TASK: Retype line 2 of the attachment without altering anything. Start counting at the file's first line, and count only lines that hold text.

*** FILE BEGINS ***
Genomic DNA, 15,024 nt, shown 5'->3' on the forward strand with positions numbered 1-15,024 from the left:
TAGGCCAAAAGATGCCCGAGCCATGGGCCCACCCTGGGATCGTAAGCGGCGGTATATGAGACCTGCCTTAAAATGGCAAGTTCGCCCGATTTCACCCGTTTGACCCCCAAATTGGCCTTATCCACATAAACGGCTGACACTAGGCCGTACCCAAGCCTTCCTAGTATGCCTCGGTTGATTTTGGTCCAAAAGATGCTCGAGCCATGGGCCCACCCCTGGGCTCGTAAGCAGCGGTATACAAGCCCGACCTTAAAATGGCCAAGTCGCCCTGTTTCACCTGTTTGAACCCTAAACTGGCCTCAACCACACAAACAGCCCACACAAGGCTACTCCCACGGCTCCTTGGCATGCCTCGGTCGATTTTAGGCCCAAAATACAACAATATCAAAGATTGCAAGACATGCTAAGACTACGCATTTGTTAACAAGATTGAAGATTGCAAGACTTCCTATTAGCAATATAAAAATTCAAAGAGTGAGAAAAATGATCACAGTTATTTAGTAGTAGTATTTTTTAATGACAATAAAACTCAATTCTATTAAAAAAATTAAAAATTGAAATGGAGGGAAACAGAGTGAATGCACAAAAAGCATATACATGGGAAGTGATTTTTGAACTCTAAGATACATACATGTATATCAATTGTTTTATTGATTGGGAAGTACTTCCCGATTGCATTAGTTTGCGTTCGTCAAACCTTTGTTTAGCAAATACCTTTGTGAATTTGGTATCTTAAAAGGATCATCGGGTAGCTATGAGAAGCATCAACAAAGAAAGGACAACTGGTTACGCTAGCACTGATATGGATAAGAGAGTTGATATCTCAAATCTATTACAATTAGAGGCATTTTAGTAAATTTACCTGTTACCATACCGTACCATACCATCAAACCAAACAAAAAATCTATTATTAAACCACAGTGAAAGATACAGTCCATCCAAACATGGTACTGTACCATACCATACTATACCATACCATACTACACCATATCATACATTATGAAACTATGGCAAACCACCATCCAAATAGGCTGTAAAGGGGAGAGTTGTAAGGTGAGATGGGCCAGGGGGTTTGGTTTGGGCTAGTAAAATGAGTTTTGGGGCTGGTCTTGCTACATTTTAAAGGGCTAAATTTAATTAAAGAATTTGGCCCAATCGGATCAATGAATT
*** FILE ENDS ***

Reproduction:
TAGGCCAAAAGATGCCCGAGCCATGGGCCCACCCTGGGATCGTAAGCGGCGGTATATGAGACCTGCCTTAAAATGGCAAGTTCGCCCGATTTCACCCGTTTGACCCCCAAATTGGCCTTATCCACATAAACGGCTGACACTAGGCCGTACCCAAGCCTTCCTAGTATGCCTCGGTTGATTTTGGTCCAAAAGATGCTCGAGCCATGGGCCCACCCCTGGGCTCGTAAGCAGCGGTATACAAGCCCGACCTTAAAATGGCCAAGTCGCCCTGTTTCACCTGTTTGAACCCTAAACTGGCCTCAACCACACAAACAGCCCACACAAGGCTACTCCCACGGCTCCTTGGCATGCCTCGGTCGATTTTAGGCCCAAAATACAACAATATCAAAGATTGCAAGACATGCTAAGACTACGCATTTGTTAACAAGATTGAAGATTGCAAGACTTCCTATTAGCAATATAAAAATTCAAAGAGTGAGAAAAATGATCACAGTTATTTAGTAGTAGTATTTTTTAATGACAATAAAACTCAATTCTATTAAAAAAATTAAAAATTGAAATGGAGGGAAACAGAGTGAATGCACAAAAAGCATATACATGGGAAGTGATTTTTGAACTCTAAGATACATACATGTATATCAATTGTTTTATTGATTGGGAAGTACTTCCCGATTGCATTAGTTTGCGTTCGTCAAACCTTTGTTTAGCAAATACCTTTGTGAATTTGGTATCTTAAAAGGATCATCGGGTAGCTATGAGAAGCATCAACAAAGAAAGGACAACTGGTTACGCTAGCACTGATATGGATAAGAGAGTTGATATCTCAAATCTATTACAATTAGAGGCATTTTAGTAAATTTACCTGTTACCATACCGTACCATACCATCAAACCAAACAAAAAATCTATTATTAAACCACAGTGAAAGATACAGTCCATCCAAACATGGTACTGTACCATACCATACTATACCATACCATACTACACCATATCATACATTATGAAACTATGGCAAACCACCATCCAAATAGGCTGTAAAGGGGAGAGTTGTAAGGTGAGATGGGCCAGGGGGTTTGGTTTGGGCTAGTAAAATGAGTTTTGGGGCTGGTCTTGCTACATTTTAAAGGGCTAAATTTAATTAAAGAATTTGGCCCAATCGGATCAATGAATT